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The husband also seems to have some good old-fashioned jealousy regarding his wife's relationships with other men. Here are some examples.
He recalls how his wife told him about the last day that she had read for the blind man:
...the blind man asked if he could touch her face...She told me he touched his fingers to evey part of her face, her nose--even her neck!
When the husband tells us about his wife's first husband, he describes him as, "this man who'd first enjoyed her favors."
When the blind man arrives, the husband seems jealous of the attention that his wife showers on her old friend:
My wife finally took her eyes off the blind man and looked at me. I had the feeling she didn't like what she saw.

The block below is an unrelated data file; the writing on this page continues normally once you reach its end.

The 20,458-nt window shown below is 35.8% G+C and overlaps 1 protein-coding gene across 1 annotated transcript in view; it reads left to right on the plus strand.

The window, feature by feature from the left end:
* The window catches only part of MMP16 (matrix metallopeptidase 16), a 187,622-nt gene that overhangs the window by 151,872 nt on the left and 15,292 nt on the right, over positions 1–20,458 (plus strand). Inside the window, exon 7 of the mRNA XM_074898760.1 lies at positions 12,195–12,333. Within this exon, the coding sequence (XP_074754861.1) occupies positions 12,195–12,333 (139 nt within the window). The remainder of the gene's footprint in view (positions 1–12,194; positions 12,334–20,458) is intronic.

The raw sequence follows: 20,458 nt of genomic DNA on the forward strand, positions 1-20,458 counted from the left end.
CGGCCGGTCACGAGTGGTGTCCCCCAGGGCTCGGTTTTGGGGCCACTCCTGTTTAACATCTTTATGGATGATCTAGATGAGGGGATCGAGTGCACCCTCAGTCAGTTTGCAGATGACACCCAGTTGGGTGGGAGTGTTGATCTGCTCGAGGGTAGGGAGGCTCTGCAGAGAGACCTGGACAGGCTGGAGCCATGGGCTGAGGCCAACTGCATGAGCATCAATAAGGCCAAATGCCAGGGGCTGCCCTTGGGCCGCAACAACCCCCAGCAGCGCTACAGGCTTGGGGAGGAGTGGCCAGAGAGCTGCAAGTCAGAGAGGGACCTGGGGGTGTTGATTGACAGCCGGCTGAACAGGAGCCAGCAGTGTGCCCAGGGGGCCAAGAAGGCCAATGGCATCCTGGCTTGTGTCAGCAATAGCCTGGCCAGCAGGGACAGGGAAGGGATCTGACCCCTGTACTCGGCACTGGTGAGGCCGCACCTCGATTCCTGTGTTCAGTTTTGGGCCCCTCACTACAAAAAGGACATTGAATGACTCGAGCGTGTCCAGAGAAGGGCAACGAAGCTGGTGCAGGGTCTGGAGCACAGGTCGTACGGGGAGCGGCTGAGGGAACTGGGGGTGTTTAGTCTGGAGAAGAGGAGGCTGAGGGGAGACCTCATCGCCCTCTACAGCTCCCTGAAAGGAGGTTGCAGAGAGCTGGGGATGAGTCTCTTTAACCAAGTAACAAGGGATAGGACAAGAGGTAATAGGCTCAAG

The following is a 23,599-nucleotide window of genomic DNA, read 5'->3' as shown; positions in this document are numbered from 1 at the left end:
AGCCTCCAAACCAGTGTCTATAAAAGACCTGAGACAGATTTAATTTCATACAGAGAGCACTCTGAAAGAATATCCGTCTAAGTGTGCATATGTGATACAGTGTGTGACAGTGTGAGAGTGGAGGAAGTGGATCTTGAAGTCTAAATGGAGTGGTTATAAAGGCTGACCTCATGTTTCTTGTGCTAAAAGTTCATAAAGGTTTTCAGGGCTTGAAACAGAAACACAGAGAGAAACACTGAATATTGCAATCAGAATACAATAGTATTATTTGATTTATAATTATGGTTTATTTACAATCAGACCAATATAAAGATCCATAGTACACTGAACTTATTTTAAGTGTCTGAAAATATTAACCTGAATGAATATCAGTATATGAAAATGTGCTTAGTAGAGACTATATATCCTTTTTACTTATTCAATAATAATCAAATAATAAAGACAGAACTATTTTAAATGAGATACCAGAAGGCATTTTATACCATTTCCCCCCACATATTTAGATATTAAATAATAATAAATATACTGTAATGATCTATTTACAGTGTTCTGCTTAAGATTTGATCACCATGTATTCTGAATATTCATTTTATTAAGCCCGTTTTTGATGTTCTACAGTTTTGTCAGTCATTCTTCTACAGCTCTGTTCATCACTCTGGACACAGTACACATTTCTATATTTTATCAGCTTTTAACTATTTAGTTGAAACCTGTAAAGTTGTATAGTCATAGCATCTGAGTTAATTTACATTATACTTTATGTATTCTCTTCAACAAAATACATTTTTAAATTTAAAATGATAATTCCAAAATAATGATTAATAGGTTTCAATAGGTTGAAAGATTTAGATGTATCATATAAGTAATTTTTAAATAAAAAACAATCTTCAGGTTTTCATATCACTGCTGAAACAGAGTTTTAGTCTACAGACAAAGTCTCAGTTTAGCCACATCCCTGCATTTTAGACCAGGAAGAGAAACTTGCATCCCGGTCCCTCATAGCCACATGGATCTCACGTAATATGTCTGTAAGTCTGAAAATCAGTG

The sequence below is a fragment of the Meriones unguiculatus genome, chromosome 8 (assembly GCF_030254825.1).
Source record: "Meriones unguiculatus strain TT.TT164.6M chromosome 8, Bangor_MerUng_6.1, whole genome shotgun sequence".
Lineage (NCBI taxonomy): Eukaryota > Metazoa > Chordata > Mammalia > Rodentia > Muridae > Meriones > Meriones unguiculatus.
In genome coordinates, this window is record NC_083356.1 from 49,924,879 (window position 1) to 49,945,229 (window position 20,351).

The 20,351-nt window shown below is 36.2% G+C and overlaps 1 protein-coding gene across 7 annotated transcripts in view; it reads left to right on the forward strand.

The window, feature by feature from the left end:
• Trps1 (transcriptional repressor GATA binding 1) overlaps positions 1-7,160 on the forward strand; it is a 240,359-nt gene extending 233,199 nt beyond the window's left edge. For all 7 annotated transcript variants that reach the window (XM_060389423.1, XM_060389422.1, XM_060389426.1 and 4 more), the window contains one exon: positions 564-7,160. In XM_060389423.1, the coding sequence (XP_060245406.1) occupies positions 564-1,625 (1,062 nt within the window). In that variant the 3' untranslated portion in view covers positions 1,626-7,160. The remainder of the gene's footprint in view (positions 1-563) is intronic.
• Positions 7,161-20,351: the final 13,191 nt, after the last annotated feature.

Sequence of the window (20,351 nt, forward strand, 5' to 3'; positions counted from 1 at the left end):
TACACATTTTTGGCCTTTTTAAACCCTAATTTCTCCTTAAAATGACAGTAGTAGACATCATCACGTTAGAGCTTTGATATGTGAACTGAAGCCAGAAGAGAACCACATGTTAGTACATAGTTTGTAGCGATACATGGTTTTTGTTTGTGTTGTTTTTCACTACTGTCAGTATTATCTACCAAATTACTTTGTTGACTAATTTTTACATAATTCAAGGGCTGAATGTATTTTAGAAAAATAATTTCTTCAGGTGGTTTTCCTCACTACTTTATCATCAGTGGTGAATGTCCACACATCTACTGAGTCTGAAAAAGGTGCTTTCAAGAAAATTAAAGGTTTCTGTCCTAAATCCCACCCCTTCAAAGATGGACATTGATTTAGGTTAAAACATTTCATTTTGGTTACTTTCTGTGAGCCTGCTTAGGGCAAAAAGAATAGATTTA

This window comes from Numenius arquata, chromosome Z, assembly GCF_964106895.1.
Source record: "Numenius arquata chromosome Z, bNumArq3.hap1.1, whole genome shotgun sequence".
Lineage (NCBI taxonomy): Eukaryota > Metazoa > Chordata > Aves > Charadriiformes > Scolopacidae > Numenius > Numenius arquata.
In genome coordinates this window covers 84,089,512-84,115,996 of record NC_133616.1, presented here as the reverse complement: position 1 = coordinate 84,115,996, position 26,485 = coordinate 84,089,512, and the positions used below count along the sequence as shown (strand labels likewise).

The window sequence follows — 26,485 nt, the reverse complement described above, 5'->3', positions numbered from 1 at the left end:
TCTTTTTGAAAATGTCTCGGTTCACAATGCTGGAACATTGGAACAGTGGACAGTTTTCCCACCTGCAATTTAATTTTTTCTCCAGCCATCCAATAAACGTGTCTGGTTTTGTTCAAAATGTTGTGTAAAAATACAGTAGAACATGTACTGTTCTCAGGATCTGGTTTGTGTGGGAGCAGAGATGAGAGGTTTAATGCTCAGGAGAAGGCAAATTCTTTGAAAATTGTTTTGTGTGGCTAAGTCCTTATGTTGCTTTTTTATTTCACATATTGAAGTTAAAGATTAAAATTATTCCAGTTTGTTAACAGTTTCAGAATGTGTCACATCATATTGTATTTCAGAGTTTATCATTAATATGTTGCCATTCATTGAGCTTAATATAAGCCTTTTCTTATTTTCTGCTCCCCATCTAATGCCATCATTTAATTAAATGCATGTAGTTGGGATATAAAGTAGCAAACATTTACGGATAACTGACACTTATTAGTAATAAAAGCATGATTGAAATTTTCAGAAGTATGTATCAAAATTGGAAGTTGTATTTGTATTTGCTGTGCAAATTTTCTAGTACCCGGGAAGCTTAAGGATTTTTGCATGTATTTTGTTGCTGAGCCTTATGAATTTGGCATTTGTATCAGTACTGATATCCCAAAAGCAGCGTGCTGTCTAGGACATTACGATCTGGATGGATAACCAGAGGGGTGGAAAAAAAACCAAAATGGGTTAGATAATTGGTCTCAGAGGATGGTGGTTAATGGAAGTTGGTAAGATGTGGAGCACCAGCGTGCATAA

In "Cathedral" the narrator's relationship with his wife is one of isolation and distanced silence. Isolation is a frequent theme of Carver's short stories. Robert, the blind man who is theoretically isolated from others by his inability to see physically, is the one who builds and maintains the "cathedral" of human connection, which is the antithesis of isolation. There seems to hostility and bitterness in the narrator's isolation from his wife. This is either the result of or the cause of his drinking and her extreme responses to the feelings of utter loneliness--the result of isolation--that she feels. Also, she is disappointed that the narrator closes himself off further by his use of alcohol and marijuana as is evidenced in her disappointment when the narrator and Robert smoke marijuana.
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